by Ann Marie Williams © 2020
If you’ve been reading my last few posts, you already know that each day this week I’m taking a look at one of the following terms: concept, plot, structure, format, and theme. I’ll give my explanation of the terms, their role in storytelling, and how they interrelate with each other (because, even though each term represents a different attribute of story, they each affect one another — structure affects plot, plot affects theme, and so on).
So! I’ve already posted about concept and plot, which means:
Today’s topic is: STRUCTURE
To quickly recap: Monday I discussed how concept is the idea that allows for the plot to exist. And yesterday I talked about how plot is the story itself (the events that unfold from start to finish).
So, if concept is idea, and plot is story… then structure deals with how you tell the story. In other words:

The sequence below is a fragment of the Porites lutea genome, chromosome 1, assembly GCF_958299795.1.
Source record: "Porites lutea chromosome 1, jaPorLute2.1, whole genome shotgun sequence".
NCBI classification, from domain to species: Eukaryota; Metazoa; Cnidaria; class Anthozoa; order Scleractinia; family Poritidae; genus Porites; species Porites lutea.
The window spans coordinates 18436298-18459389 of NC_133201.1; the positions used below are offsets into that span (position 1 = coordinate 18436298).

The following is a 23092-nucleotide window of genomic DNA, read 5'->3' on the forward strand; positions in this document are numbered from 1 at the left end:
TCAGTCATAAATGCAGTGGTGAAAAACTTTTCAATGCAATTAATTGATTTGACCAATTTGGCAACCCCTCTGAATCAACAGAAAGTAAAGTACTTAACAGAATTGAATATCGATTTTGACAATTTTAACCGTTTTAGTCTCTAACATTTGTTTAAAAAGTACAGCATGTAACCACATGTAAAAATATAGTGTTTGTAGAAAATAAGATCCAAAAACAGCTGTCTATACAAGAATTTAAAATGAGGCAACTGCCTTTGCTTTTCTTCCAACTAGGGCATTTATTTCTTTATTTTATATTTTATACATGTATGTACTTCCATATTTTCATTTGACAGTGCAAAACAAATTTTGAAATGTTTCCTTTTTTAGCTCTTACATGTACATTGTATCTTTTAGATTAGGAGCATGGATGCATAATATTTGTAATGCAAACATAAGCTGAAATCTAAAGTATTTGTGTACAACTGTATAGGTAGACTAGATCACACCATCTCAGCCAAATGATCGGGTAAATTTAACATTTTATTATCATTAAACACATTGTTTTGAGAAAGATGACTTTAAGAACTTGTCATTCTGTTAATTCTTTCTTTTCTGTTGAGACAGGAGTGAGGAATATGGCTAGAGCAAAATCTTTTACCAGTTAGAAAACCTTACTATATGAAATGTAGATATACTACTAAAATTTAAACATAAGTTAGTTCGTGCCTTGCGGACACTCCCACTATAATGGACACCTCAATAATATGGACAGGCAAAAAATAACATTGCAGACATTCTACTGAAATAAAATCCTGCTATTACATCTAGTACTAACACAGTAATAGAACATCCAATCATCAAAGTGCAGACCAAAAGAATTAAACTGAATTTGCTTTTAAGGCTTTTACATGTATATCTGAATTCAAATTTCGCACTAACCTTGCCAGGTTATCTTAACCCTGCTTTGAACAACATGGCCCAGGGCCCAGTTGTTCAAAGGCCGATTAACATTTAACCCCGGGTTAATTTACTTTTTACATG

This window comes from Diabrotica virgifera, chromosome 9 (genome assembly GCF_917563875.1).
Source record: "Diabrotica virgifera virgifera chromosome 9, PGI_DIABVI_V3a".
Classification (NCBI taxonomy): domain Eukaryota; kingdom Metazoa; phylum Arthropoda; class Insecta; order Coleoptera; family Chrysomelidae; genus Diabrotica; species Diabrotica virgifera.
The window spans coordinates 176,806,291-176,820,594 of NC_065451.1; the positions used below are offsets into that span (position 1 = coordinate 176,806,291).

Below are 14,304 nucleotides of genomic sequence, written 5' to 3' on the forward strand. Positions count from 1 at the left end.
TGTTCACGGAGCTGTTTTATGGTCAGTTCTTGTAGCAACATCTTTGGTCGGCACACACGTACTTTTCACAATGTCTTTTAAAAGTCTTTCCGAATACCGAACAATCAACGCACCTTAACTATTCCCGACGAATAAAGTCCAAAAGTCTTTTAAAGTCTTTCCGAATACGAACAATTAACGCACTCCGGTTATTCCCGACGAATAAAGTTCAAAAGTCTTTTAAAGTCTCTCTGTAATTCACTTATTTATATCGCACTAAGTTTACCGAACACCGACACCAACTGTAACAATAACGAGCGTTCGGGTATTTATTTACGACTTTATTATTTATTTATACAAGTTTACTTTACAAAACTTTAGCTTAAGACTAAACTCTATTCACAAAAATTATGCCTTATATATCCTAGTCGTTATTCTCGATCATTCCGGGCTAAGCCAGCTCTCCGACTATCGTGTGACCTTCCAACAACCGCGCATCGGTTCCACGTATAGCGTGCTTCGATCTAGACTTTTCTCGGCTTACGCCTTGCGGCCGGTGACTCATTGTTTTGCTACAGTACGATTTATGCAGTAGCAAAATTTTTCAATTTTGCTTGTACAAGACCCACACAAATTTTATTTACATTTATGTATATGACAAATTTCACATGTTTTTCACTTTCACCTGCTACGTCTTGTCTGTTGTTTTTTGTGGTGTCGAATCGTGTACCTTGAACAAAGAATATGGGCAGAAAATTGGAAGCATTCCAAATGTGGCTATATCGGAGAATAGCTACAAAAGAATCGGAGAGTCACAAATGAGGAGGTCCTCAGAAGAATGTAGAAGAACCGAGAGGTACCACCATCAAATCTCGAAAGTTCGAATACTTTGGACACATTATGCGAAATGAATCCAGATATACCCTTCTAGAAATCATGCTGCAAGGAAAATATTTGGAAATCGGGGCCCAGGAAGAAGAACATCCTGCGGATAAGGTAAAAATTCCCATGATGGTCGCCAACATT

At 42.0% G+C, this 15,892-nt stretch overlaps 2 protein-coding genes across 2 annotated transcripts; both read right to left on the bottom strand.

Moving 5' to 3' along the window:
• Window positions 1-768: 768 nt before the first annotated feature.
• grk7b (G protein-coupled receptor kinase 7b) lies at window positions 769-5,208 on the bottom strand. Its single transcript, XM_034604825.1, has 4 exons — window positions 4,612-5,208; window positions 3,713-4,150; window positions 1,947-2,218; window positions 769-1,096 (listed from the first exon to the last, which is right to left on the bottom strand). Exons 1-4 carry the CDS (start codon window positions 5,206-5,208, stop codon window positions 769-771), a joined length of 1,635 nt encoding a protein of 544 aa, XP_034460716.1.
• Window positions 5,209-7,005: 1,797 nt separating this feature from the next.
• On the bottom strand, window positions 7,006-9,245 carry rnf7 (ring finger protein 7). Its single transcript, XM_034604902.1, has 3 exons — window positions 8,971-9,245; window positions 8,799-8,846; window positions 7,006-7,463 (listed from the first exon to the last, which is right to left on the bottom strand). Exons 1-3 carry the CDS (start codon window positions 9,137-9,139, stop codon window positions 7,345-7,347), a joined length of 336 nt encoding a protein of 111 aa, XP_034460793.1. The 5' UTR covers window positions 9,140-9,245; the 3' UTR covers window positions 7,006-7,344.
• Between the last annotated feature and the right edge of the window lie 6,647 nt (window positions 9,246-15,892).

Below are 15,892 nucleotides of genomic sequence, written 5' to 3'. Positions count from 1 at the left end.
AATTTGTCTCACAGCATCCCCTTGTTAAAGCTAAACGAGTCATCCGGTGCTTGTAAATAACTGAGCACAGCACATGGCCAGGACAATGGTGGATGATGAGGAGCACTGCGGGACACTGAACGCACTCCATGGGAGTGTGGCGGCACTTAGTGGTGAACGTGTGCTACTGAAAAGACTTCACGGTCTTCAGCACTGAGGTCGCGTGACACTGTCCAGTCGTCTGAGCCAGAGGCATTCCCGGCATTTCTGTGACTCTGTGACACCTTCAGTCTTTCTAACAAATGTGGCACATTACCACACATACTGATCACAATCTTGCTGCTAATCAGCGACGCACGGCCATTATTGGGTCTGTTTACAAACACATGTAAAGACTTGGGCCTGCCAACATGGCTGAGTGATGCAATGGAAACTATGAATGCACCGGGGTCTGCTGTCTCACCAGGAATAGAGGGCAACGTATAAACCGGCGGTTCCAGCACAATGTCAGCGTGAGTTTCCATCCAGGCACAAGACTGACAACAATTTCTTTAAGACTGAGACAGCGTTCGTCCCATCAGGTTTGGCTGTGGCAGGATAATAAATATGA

Structure is the framework used to convey the plot.
Said differently, plot pertains to what the moments in a story are, structure pertains to when those moments happen.
For example, what the inciting incident is falls under plot. When that inciting incident occurs falls under structure (this could pertain to both how the story unfolds for the characters, as well as how the story unfolds for the audience).
Overall, stories typically unfold for the characters and the audience at the same time and in the same, linear, order. But not always.
Exceptions, for example, would include flashbacks and internal reflections, because the event in the flashback or rumination happened to the character before it’s conveyed to the audience.
Similarly, you can tell a story with a linear timeline — but not reveal information at the same time the protagonist acquires the information.
For example, there could be a scene in which the audience learns the motives of the antagonist before the protagonist determines what’s happening. Or maybe the audience knows the protagonist has formulated a plan, but the audience doesn’t know what that plan is yet (even though the protagonist knows).
Structure is about conveying a story in the most effective and impactful way possible. And what story elements you place where, how much you reveal to an audience, and when and how you make those reveals, all affect that goal.